In post-Arpaio era, Arizona law enforcement recruiters unable to find anyone who wants to be a cop
Maricopa County Sheriff Joe Arpaio announces newly launched program aimed at providing security around schools in Anthem, Arizona on Jan. 9, 2013. Photo by Laura Segall for Reuters.

Police recruiters in Arizona are frustrated that they can't find anyone who wants to be in law enforcement following the era of former Maricopa County Sheriff Joe Arpaio and the steady flow of viral videos showing police officers acting inappropriately when dealing with the public.

According to AzCentral, leaders from three of the state’s largest law-enforcement agencies made a plea on Monday for the public to attend a law enforcement job fair, saying they are unable to recruit badly needed employees.

While budgetary constraints slowed hiring previously, now recruiters say that the negative images of cops have hindered interest in a career in law enforcement, with parent objecting to cops appearing at high schools to encourage students to give police work a try.

“Nobody wants to be the next viral video,” he said,“ Col. Frank Milstead, Arizona Department of Public Safety director explained. "They see those events happen and they think to themselves, ‘Do I really want to be a part of that? Do I really want to take those risks?’”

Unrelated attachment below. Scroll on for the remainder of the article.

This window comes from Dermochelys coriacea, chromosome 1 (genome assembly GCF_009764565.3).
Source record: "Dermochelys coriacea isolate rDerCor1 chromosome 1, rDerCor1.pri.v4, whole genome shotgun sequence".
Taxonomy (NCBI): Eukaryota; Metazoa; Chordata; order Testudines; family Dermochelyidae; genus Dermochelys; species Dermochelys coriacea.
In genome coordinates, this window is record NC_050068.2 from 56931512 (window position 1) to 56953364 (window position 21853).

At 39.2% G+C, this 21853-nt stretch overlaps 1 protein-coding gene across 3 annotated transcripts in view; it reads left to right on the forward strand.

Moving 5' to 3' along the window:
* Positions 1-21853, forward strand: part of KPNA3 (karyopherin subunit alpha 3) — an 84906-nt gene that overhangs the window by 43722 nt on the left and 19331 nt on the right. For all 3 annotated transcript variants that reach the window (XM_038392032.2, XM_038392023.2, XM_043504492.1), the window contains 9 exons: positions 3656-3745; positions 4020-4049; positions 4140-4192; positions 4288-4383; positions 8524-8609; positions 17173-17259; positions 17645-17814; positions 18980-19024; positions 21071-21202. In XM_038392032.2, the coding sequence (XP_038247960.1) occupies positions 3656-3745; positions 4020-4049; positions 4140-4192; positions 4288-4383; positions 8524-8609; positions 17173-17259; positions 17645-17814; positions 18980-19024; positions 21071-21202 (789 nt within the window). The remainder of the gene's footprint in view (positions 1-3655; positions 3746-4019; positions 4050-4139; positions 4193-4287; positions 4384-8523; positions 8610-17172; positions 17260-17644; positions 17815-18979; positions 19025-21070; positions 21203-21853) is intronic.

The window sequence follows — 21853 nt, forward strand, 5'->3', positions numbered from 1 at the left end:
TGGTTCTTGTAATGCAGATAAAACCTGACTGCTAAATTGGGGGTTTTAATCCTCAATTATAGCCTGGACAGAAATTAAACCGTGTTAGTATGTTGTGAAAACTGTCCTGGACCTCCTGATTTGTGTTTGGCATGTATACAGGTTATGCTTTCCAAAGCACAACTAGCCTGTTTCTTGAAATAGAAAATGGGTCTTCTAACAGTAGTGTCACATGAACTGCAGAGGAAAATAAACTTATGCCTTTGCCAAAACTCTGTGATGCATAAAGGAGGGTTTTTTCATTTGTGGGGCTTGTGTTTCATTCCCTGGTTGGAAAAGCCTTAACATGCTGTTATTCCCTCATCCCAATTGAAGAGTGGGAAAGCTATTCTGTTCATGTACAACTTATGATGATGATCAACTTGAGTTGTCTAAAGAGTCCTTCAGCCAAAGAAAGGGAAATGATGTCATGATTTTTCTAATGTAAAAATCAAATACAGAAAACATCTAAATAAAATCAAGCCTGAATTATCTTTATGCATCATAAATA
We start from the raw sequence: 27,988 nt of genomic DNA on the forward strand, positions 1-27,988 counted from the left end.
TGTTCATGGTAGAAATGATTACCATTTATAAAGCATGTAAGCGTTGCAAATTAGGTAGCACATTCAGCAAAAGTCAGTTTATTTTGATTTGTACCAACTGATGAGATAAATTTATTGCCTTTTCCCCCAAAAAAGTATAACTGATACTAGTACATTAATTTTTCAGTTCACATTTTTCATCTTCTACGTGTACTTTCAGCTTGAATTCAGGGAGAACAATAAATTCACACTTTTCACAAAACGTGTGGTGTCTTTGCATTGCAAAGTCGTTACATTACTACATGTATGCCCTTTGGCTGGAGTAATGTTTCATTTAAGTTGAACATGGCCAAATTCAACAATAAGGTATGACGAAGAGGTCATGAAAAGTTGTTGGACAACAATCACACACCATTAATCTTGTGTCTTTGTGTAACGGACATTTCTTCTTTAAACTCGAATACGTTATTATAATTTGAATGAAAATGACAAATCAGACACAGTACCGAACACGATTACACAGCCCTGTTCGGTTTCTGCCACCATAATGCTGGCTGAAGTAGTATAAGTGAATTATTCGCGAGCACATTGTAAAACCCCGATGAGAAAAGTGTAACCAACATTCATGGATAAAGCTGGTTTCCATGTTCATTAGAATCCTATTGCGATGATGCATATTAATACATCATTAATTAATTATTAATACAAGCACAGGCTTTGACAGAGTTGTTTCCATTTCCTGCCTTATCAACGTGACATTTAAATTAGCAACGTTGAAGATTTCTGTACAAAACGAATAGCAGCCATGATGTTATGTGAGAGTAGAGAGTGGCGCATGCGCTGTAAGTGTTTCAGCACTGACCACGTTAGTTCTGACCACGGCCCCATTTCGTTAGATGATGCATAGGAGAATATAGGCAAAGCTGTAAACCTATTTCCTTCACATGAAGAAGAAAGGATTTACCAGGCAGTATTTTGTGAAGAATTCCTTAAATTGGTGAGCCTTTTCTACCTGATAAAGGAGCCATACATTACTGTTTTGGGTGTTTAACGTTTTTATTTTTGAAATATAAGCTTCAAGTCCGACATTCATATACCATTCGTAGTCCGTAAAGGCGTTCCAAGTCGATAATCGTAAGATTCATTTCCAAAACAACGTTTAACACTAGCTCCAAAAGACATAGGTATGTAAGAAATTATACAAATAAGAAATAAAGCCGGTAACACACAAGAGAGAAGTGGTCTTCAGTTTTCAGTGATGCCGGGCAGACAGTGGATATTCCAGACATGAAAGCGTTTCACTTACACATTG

Phoenix police Sgt. Jonathan Howard agreed, but added that the right person in the right job shouldn't be worried.

“If you’re out there doing the right thing and the best you can, it’s not something you should have to worry about," he advised.

J.C. Collins, director of community and outreach at the Maricopa County sheriff’s office said “Just by the mere presence of our uniform ... I’ve seen parents grab their kids, flee school; want to know why there’s law-enforcement presence at their school, ” before adding that Arpaio's antics tainted the department.

“We can’t take away what happened in the past,” said Collins said. “Obviously, it’s our past that we learn from, and one of the things we show them is, we’re present, we’re listening, we’re there to try and create change.”

According to the report, the Phoenix Police Department is looking to hire 369 sworn officers, the Maricopa County Sheriff’s Office needs 43  deputies and 251 detention officers, and DPS requires 185 more sown officers. Each agency also has dozens of civilian positions to fill.